Should Derek Anderson Really Start on Sunday?
The old sang “desperate time’s calls for desperate measures” is true as Coach Eric Mangini has announced Derek Anderson will be the starting quarterback for the Browns Sunday against the 2-1 Cincinnati Bengals.
Coach Mangini spent the entire off-season and training camp deciding on a concrete starter prior to finally anointing Quinn as number one on the depth chart a week before the season opener. However, after beginning the season with a 0-3 start and ranking almost dead last in every offensive passing category Mangini has decided to promote Anderson.
Coach Mangini believes Anderson will have more success at moving the offense down the field, especially on their troublesome third down conversions. Within Sunday’s game Anderson displayed he had more success moving the team down the field, but displayed poor decision making as he threw three interceptions in just the second half of play.
Anderson may have assisted the Browns in moving the ball down the field more efficiently and possesses a stronger arm, but his decision making skills and pocket awareness are serious red flags.
Standing in the pocket flat foot at 6-5 and 235 pounds with limited mobility behind an offensive line which has already given up 11 sacks, is like placing a statue in rush hour traffic.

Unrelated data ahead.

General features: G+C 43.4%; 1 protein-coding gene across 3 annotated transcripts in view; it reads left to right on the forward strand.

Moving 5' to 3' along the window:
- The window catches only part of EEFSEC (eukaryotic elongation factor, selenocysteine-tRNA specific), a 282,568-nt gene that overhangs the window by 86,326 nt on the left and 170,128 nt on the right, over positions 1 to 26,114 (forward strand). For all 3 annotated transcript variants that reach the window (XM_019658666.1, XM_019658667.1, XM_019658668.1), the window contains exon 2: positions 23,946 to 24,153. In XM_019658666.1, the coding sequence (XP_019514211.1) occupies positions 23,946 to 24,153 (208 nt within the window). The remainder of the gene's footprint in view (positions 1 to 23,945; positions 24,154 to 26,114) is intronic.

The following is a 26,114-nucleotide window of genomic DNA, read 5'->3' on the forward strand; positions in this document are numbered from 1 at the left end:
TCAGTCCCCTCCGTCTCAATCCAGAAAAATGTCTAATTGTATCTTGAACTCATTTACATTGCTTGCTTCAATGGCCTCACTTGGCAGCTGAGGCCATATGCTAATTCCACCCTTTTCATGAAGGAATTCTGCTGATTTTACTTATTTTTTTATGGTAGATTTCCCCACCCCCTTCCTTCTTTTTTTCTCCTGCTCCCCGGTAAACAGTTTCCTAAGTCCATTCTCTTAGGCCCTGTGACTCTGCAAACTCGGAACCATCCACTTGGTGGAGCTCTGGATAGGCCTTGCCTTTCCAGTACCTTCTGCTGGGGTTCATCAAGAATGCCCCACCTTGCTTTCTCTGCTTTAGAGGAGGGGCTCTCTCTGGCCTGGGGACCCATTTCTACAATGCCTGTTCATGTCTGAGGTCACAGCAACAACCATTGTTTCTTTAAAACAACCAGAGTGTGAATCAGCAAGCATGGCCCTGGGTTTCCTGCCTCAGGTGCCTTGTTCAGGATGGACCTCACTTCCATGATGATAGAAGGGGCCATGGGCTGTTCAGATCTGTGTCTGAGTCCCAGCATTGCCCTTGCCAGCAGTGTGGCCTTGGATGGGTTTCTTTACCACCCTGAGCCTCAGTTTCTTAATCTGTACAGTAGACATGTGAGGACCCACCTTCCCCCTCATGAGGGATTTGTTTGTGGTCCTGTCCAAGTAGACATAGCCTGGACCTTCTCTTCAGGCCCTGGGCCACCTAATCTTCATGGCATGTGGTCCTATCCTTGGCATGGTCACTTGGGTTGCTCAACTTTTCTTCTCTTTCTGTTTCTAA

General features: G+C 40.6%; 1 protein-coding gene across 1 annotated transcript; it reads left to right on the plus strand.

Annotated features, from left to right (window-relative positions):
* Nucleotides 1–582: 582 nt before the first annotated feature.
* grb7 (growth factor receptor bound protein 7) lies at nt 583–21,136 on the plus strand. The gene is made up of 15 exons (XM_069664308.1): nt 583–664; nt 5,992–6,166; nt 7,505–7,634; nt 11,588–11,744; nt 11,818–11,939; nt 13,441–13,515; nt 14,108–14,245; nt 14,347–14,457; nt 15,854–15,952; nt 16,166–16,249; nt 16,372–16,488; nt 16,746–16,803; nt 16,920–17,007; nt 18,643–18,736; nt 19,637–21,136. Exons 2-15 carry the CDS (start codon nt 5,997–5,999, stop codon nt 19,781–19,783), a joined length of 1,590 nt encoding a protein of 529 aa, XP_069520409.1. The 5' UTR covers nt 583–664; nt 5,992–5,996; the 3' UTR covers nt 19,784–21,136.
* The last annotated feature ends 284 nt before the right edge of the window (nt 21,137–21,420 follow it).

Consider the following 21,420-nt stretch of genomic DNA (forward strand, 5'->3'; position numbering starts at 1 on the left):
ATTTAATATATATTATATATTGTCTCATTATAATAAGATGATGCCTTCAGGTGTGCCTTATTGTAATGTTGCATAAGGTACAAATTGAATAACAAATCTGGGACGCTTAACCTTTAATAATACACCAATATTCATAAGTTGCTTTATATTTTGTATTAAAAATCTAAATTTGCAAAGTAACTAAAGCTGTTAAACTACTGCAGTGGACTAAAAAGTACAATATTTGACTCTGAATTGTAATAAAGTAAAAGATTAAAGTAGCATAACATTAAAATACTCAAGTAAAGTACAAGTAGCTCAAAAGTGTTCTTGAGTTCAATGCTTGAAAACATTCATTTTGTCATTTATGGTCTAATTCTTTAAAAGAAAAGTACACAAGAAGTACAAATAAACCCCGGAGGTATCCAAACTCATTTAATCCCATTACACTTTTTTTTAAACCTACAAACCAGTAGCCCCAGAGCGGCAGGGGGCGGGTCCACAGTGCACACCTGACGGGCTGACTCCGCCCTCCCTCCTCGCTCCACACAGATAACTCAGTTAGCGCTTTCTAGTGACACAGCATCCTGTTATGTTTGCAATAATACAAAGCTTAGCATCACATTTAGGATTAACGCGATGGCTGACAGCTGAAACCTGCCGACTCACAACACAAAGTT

Questions now arise on the future of Brady Quinn with the Browns, as he was deemed as the apparent franchise quarterback after the Browns traded up in the first round to select him in 2007 draft. Quinn has the physical structure and more athletic ability than Anderson, but he doesn’t have the arm strength to drive the ball down the field for the highlight plays.
Overall both quarterbacks have opposite strengths but the same weakness of not managing the offense to their own advantage. Anderson relies too much on his arm strength and takes too many risks down the field, while Quinn does not take risks and enjoys throwing the underneath passes which results in third downs not first downs.
The Browns have so many offensive problems it is wrong for Mangini to single out Quinn as the apparent setback. Could it be possible if Mangini did not take six months to solidify Quinn a starting quarterback he could have been acclimated to the offense and this situation would not have occurred?
This decision could have many different outcomes for all the parties involved. Mangini’s choice could result in Anderson returning to his 2007 Pro Bowl form and salvaging the season.
But the decision could back fire, which would cause further offensive woes and the losing streak would ultimately increase problems for Mangini. Possibly Mangini will finally realize the upside and investment which lies in Quinn and allow him to man the helm once again.
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